Behavioural and population responses of ground-dwelling rodents to forest edges.


Forest edges can affect the behaviour, physiology and demography of small mammals. We tested whether there was a response in abundance, distribution, personality selection or foraging behaviour of ground-dwelling rodents to a forest-meadow edge in two study areas in Northern Italy over a 1-year period. We used capture-mark-recapture to evaluate species distribution, abundance, survival and personality, while Giving-up Density was used to test their foraging behaviour and the cost associated to it. All tests were carried out on the forest edge and at 50 and 100 m from the edge along three parallel transects 90 m long. We detected two species in both areas: Apodemus sylvaticus and Myodes glareolus. We found a neutral effect of the edge on species number, survival and on individual’s personality (activity/exploration tendency). Bank voles occurred more along the edge and both taxa took more seeds from trays along the edge. The hypothesis of edge avoidance was not confirmed in any of the variables examined. Our study supports evidence that edge effects can be species-specific and that populations should be studied with a multiple test approach to investigate different eco-ethological responses to the edge when trying to reveal the functioning of ecotonal systems.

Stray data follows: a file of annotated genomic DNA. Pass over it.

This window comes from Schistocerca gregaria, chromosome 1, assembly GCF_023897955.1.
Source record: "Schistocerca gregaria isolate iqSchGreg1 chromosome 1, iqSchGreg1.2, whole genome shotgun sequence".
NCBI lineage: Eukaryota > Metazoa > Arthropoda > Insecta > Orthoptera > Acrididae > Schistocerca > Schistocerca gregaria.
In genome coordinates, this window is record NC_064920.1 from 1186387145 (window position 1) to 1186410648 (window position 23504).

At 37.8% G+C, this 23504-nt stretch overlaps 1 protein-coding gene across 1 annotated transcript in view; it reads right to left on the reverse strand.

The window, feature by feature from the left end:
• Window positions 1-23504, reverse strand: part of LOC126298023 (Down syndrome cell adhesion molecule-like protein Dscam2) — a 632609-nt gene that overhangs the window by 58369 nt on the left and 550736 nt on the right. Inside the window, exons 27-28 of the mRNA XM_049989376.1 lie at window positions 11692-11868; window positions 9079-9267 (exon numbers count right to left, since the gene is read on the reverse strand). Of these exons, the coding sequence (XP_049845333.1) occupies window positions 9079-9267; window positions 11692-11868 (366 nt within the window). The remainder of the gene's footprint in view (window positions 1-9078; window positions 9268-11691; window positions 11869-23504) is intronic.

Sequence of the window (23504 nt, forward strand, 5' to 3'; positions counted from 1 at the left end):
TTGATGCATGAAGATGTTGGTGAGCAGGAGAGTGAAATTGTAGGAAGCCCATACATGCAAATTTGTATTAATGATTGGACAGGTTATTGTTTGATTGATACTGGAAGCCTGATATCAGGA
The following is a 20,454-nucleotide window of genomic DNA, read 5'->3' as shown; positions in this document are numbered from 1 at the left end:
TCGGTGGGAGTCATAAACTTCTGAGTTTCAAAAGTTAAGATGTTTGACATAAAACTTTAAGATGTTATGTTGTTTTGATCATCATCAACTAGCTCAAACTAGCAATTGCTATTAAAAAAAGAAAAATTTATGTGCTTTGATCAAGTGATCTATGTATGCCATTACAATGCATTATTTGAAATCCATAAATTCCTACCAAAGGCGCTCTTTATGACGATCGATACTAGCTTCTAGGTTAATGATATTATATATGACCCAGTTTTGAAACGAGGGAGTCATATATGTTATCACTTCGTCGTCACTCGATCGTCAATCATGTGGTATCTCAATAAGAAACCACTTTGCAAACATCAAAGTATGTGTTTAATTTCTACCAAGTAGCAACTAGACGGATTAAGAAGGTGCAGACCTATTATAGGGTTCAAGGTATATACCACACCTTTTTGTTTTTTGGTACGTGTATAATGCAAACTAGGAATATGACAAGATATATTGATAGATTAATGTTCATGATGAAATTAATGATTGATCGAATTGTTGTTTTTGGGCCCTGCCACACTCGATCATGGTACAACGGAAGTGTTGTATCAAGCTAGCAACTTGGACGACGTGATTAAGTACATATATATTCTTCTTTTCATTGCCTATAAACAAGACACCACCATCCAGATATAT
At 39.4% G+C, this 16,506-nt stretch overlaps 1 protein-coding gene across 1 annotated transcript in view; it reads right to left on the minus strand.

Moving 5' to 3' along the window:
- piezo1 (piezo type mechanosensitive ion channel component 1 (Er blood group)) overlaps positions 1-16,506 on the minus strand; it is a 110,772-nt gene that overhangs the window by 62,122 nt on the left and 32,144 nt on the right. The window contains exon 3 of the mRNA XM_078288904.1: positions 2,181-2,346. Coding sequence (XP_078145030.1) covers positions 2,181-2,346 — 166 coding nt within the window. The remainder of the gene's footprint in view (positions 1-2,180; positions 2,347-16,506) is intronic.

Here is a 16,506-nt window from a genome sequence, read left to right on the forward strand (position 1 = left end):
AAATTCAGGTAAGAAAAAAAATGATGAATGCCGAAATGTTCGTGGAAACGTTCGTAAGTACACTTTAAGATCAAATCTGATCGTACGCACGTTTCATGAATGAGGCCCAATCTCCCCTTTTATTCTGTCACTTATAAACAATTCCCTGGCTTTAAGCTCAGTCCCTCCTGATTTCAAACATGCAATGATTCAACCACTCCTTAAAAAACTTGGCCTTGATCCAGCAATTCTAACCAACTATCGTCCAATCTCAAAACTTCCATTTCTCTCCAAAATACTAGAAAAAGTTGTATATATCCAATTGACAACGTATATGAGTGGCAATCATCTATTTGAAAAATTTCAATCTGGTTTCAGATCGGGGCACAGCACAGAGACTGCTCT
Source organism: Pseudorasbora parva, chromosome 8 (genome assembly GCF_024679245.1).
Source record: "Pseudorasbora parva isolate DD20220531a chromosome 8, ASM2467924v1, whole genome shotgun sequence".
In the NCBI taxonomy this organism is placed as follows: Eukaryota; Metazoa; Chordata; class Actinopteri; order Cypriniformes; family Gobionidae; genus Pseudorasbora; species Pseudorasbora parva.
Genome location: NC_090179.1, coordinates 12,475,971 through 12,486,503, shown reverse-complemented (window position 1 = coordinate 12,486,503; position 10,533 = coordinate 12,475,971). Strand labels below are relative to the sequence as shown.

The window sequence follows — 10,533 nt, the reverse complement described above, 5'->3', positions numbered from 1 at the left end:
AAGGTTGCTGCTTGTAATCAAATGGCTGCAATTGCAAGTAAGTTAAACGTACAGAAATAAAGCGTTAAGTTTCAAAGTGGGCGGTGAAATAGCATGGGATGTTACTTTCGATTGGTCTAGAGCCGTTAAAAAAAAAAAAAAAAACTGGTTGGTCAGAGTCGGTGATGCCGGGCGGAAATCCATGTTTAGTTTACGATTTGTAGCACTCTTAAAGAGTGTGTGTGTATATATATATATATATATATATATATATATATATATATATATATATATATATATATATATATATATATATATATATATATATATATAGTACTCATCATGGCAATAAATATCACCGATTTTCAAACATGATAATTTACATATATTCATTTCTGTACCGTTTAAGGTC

Mazzamuto, M. V.; Wauters, L. A.; Preatoni, D.; Martinoli, A.
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